Brock Clarke, author of An Arsonist's Guide to Writers' Homes in New England

    With extraordinary with and understanding and stunning emotional accuracy, not to mention an uncanny ability to track which way the wind blows, Becky Hagenston trains a weather eye on those most unstable of fronts—human beings in their dealings with each other. Smart work from a smart writer.

    Janet Peery, author of What the Thunder Said
  • A Gram of Mars: Stories

    Selected by A.M. Homes as the 1997 Winner of the Mary McCarthy Prize in Short Fiction.

    In her debut collection of short stories, Becky Hagenston portrays the modern family as one that refuses to be fashionably dysfunctional. In the hyphenated, divorced, step-parented context of the late twentieth century, Hagenston reminds us that it's the minister and his wife in a small town in Maryland who are unconventional. These stories, conveyed with spirited, conversational prose, prove that the meaning of family prevails.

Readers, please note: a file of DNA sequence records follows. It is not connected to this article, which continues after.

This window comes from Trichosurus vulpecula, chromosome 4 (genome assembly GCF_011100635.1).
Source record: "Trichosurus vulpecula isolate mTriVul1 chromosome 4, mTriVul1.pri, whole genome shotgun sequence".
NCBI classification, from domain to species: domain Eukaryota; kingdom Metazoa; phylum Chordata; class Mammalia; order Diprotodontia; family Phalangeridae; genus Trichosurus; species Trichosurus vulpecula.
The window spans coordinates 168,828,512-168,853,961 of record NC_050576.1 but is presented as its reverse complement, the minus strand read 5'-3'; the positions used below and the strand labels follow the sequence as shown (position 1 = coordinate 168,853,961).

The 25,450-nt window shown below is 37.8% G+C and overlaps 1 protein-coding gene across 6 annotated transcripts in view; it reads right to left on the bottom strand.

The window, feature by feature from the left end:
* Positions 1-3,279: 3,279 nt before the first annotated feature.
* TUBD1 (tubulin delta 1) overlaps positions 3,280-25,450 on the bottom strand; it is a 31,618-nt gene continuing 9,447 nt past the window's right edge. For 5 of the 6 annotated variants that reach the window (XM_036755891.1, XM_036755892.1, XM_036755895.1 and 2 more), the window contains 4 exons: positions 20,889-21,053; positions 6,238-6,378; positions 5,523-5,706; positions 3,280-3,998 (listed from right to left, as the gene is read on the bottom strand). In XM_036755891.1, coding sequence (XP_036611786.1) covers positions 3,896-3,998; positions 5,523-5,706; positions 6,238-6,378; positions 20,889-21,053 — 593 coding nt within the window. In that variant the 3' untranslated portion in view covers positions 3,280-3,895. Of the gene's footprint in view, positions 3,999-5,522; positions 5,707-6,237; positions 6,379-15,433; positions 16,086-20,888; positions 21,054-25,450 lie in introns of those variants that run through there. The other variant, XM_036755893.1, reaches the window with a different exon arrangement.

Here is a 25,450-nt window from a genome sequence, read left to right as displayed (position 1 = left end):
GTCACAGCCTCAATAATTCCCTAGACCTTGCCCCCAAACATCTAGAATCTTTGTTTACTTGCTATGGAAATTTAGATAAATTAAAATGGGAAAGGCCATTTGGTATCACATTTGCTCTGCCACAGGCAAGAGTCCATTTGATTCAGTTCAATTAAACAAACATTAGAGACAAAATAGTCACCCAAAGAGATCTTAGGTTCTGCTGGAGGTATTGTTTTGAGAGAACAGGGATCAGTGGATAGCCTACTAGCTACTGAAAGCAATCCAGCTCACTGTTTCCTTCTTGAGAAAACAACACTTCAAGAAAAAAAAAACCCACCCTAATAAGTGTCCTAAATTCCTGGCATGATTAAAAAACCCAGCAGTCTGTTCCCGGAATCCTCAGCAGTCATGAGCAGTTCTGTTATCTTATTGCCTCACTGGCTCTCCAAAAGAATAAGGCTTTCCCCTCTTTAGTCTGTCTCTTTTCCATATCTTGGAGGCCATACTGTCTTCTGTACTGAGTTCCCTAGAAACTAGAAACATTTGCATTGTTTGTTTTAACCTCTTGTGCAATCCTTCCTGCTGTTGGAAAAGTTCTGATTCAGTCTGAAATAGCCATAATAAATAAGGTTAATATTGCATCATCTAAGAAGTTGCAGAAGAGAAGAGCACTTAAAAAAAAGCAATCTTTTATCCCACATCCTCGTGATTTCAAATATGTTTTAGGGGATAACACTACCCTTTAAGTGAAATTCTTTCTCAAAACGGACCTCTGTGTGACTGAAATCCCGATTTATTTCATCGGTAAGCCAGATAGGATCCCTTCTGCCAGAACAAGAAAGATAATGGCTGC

"Becky Hagenston writes with grace, conviction, and wit. The complex stories in this collection circle about the central questions in our lives—coming to terms with our past, coming to terms with the present. The stories have the stuff of real life and display the craft of a veteran writer; it's hard to believe that this is a first book by a young author. A Gram of Mars is a literary gem."

    Robert Boswell

    In A Gram of Mars, Hagenston offers us tales of the heart at home, capturing the fractured experience of family and the often desperate need for connection. Set on the author's home turf of Maryland, where she grew up, and in Arizona, where she attended graduate school, Hagenston's stories bravely document the ways in which we fail each other and ourselves... One is both comforted and challenged by the familiarity of the characters and the shared history that is life in the late twentieth century. Here is a new and necessary voice in American fiction."